Commissioner to Fayette prison panel: 'We're going to make a difference'
Members of Fayette County's Prison Working Group met for the first time Thursday.
Commissioner Al Ambrosini told the group they will meet monthly for up to 18 months to discuss ways to improve operations at the prison. In addition, they will examine whether a new prison is needed or if the existing facility can be renovated.
“But that's not the goal,” Ambrosini told the group. “The goal is to help people. We're going to make a difference in people's lives.”
Members will look at ways to reduce recidivism, possibly through new programs aimed at helping inmates develop job skills or to address substance abuse and mental health issues, Ambrosini said. In addition, the group will explore ways to make the facility safer for inmates and corrections officers.
He noted commissioners already are looking at opening a day reporting center, which will allow nonviolent offenders to serve part of their sentences in a supervised setting outside of the jail. Participants would call in daily to the center and appear weekly for drug and alcohol testing and counseling.
The group was divided into smaller teams. Each will study a different issue — mental health, and drug and alcohol, financial and architectural.
Attending the meeting were Ambrosini, Warden Brian Miller, Controller Sean Lally, retired state trooper James Killinger, prison chaplain the Rev. Terry Sanders, Children and Youth Services Director Gina D'Auria, Emergency Management Director Guy Napolillo, Deputy Jim Custer, Public Works Director Robert Carson, Information Technology Director Kebin Holbert, Prison Business Manager Jack Loughry, UMW Local 9113 President Michael Hicks and Clinton Anderson, who represented Behavioral Health Administration Director Lisa Ferris.
Liz Zemba is a reporter for Trib Total Media. She can be reached at 412-601-2166 or firstname.lastname@example.org.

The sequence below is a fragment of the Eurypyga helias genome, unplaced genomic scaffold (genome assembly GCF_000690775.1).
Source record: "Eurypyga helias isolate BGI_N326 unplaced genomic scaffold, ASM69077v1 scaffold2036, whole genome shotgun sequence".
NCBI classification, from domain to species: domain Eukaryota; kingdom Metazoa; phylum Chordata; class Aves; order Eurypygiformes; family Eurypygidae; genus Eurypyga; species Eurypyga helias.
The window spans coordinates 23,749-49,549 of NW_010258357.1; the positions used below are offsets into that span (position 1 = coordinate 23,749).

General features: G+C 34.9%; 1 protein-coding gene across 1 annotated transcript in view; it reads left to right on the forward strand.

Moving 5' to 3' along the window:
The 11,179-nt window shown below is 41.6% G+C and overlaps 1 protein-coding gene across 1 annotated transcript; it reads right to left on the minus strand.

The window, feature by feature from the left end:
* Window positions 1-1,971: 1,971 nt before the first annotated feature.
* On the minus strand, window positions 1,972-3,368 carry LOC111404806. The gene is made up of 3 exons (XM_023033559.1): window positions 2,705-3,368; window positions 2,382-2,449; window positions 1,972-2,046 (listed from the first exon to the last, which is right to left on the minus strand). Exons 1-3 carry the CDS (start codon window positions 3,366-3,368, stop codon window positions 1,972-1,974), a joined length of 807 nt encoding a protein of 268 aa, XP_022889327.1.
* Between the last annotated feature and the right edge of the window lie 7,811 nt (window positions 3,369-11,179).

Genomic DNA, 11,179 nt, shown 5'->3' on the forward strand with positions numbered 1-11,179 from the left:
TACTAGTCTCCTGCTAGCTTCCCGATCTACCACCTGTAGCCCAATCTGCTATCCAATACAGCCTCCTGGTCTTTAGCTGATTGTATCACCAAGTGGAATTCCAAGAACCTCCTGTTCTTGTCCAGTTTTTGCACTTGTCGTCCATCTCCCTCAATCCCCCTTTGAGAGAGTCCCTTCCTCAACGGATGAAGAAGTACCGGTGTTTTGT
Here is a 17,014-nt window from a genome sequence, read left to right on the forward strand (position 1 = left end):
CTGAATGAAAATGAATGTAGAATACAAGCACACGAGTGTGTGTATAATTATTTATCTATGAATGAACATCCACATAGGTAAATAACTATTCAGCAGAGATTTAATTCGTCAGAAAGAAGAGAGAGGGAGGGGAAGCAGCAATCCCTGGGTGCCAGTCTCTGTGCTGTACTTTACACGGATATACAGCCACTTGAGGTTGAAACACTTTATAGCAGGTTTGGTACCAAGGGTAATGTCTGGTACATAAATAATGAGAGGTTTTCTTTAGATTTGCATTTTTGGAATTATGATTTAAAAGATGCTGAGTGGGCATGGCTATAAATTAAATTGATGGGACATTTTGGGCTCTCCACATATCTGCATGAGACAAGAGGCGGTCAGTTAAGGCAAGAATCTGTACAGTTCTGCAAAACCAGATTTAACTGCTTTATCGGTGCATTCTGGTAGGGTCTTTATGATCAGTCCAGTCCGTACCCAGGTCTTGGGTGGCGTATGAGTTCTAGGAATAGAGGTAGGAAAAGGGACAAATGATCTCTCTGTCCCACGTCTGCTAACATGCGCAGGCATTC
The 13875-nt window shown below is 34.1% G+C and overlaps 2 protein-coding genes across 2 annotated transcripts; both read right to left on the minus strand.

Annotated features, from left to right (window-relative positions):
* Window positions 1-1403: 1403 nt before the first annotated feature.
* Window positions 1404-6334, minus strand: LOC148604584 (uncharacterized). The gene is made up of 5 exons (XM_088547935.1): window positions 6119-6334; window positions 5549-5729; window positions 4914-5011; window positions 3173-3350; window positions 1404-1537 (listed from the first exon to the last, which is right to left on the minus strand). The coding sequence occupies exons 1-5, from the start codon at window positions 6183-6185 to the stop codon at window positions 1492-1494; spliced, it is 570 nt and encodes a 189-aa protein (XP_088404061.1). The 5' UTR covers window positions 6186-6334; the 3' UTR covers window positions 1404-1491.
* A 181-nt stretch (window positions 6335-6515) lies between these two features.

Show commenting policy
TribLive commenting policy
You are solely responsible for your comments and by using TribLive.com you agree to our Terms of Service.
We moderate comments. Our goal is to provide substantive commentary for a general readership. By screening submissions, we provide a space where readers can share intelligent and informed commentary that enhances the quality of our news and information.
While most comments will be posted if they are on-topic and not abusive, moderating decisions are subjective. We will make them as carefully and consistently as we can. Because of the volume of reader comments, we cannot review individual moderation decisions with readers.
We value thoughtful comments representing a range of views that make their point quickly and politely. We make an effort to protect discussions from repeated comments either by the same reader or different readers.
We follow the same standards for taste as the daily newspaper. A few things we won't tolerate: personal attacks, obscenity, vulgarity, profanity (including expletives and letters followed by dashes), commercial promotion, impersonations, incoherence, proselytizing and SHOUTING. Don't include URLs to Web sites.
We do not edit comments. They are either approved or deleted. We reserve the right to edit a comment that is quoted or excerpted in an article. In this case, we may fix spelling and punctuation.
We welcome strong opinions and criticism of our work, but we don't want comments to become bogged down with discussions of our policies and we will moderate accordingly.
We appreciate it when readers and people quoted in articles or blog posts point out errors of fact or emphasis and will investigate all assertions. But these suggestions should be sent via e-mail. To avoid distracting other readers, we won't publish comments that suggest a correction. Instead, corrections will be made in a blog post or in an article.
- Starkey: Chryst a miserable failure at Pitt
- North Hills principal aims to make world ‘a better place’
- Ex-Penguins defenseman Niskanen still miffed by coaches’ firings
- Steelers’ Bell, Chiefs’ Charles elevating running back position in NFL
- Pouliot scores in NHL debut as Penguins tame Panthers
- Pitt survives Oakland’s upset bid with overtime victory
- Pitt players support Rudolph for job
- Steelers notebook: Bell says he’s prepared to test Chiefs defense
- Harrison fire victim helps others while on road to recovery
- Frye: Early peek at 2015 seasons
- Energy sector adjusts to global oil plummet